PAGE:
Belarusian women identified strongly with Kalesnikava and the united team. They formed solidarity chains and later, in August 2020, women’s marches. In an interview, women from the LGBT community explained Kalesnikava’s influence: ‘she has become a symbol of our visibility’.3
Masha, the homeland is calling!
Following the sham presidential election and three days of state terror, with more than 6,000 people across the country arrested, beaten and tortured, Tsikhanouskaya set up a Coordination Council to seek ways out of the political crisis. Kalesnikava was elected to the committee on 19 August, alongside Nobel Prize winner Svetlana Alexievich.
A day later the public prosecutor’s office opened criminal proceedings against the committee’s members for jeopardizing national security. All of the committee’s representatives were prosecuted. But Kalesnikava continued to appear publicly in Minsk. On 30 August, the third Sunday of protests, she stood in front of the ‘Wall’, a barrier in front of the Palace of Independence built from special-purpose vehicles, defended by men in heavy riot gear. She shouted to the police officers: ‘Look after yourselves, boys. We’ll save you!’
Videos showing Kalesnikava facing the black-clad men in a white T-shirt, her hands in the shape of a heart, spread like wildfire on the Internet. The international press led with the pictures. Kalesnikava met the men on the other side of the barricade with respect, demonstrating above all else that they were equals. She thus acknowledged and showed to the entire country that everyone in Belarus can become a hostage of the system, and that those who prop it up are not necessarily doing so for the sake of a secure wage or out of malice.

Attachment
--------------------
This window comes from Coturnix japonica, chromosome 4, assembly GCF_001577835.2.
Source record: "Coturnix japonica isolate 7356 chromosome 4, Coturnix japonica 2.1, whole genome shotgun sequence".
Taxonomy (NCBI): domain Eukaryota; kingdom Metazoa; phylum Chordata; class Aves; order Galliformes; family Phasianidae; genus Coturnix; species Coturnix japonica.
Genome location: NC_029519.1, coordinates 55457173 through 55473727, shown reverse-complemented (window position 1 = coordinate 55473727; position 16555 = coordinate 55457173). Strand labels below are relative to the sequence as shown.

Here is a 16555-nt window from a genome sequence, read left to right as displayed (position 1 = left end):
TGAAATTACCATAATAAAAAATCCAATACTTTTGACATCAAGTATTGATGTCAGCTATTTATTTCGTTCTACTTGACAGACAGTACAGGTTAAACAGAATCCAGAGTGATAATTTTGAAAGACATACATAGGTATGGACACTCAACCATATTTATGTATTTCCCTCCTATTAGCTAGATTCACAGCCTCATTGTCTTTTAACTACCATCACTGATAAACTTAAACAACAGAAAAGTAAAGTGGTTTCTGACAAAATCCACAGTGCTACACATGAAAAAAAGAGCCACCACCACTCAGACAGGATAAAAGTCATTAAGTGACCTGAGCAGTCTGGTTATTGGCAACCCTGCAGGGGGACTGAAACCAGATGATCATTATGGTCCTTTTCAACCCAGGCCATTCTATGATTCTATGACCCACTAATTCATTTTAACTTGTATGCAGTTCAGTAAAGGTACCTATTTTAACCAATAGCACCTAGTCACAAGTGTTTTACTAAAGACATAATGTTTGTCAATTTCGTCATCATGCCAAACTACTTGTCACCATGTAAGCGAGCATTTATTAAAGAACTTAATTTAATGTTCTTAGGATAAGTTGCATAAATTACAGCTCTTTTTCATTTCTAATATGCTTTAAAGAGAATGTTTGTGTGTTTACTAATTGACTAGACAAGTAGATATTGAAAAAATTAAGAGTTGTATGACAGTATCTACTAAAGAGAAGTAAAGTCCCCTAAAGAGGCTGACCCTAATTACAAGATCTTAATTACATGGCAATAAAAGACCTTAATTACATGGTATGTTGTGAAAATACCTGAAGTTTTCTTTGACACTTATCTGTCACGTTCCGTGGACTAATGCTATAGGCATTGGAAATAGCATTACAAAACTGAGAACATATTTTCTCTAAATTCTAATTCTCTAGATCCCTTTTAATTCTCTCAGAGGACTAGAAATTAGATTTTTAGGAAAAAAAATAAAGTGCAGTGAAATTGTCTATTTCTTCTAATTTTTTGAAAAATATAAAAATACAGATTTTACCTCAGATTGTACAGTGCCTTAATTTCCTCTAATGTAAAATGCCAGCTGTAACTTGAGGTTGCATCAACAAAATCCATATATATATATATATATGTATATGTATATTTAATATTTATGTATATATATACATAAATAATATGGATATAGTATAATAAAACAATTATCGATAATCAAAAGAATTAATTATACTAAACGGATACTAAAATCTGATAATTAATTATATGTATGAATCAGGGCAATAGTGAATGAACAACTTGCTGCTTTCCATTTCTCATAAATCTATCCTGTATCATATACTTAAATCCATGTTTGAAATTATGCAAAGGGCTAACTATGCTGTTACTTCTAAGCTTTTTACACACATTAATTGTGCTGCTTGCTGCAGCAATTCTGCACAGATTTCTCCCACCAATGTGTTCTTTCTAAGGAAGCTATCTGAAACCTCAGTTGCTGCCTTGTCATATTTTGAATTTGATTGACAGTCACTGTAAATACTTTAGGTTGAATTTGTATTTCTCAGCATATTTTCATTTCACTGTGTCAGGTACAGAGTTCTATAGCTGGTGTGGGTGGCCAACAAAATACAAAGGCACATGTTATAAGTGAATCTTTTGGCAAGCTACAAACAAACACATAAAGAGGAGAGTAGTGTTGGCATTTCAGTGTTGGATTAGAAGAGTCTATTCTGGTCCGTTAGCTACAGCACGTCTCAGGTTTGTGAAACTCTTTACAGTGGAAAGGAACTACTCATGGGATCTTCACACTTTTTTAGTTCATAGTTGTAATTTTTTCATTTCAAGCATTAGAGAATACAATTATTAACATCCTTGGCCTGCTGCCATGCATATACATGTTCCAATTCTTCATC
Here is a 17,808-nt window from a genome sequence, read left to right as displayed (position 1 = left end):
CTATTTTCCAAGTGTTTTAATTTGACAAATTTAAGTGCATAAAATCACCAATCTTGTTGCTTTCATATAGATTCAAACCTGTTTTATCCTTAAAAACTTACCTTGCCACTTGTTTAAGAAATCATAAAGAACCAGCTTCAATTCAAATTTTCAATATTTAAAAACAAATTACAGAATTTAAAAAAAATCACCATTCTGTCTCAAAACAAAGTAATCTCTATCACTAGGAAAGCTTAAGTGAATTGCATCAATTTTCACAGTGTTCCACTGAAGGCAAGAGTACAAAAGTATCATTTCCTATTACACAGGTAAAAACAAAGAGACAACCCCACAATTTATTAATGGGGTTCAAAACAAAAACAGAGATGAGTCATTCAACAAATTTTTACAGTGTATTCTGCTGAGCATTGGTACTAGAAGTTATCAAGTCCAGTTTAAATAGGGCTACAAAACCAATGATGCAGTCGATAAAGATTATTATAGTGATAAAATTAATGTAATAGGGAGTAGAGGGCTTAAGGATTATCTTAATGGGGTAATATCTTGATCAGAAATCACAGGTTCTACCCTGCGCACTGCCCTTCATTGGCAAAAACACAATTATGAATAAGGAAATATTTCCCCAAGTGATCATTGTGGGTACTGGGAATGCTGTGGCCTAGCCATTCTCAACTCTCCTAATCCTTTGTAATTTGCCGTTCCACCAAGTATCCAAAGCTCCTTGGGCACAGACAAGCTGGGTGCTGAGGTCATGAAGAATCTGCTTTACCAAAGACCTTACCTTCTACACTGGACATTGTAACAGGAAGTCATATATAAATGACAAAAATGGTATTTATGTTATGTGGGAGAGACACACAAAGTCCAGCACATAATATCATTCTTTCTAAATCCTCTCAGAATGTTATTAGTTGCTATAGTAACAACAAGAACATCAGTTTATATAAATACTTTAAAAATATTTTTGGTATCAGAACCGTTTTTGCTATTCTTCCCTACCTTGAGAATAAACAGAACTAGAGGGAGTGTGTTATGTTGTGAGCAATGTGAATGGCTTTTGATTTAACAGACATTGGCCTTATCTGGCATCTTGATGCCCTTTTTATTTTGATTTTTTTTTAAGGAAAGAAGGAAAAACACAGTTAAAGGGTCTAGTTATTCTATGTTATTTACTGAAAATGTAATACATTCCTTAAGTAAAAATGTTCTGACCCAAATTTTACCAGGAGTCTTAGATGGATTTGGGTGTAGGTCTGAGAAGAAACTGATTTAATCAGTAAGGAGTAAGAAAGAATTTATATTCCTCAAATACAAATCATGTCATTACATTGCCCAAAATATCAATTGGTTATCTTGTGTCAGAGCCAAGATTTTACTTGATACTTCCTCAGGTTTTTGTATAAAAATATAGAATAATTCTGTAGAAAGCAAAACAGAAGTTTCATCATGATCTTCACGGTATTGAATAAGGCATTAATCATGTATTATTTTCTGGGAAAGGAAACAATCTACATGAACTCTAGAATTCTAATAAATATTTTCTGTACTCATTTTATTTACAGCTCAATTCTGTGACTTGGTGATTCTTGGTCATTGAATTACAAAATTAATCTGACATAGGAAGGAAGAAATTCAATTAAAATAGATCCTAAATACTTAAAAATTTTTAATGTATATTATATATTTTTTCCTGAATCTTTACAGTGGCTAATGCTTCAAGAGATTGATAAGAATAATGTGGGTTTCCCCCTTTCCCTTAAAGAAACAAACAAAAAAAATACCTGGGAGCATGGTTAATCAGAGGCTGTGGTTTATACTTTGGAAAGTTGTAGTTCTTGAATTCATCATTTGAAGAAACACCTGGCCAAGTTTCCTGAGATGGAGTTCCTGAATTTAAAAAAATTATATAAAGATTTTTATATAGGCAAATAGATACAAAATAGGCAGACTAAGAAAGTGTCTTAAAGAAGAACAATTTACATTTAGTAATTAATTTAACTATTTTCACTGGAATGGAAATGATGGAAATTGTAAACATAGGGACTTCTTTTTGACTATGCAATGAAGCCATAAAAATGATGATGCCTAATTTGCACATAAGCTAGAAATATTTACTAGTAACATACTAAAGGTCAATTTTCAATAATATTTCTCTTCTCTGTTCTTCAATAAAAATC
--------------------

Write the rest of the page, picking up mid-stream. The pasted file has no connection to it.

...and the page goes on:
A week later, on 7 September 2020, she was abducted in Minsk by men in plain clothes, taken to the border with Ukraine and ordered to leave the country. She refused, tearing up her passport, having repeatedly made clear that she wanted to lead the fight against Lukashenko from within Belarus.
In response the authorities brought trumped-up charges against her and Maxim Znak, who two days later was also arrested. Anna Redko, an artist from Brest whose portraits of heroes of the Belarusian revolution against a red background had become famous in preceding weeks, added a picture of Kalesnikava to her series that very same day. The portrait echoes a well-known Soviet poster from the Second World War: Irakli Toidze’s ‘The motherland is calling!’ Redko entitled her work ‘Masha, the homeland is calling!’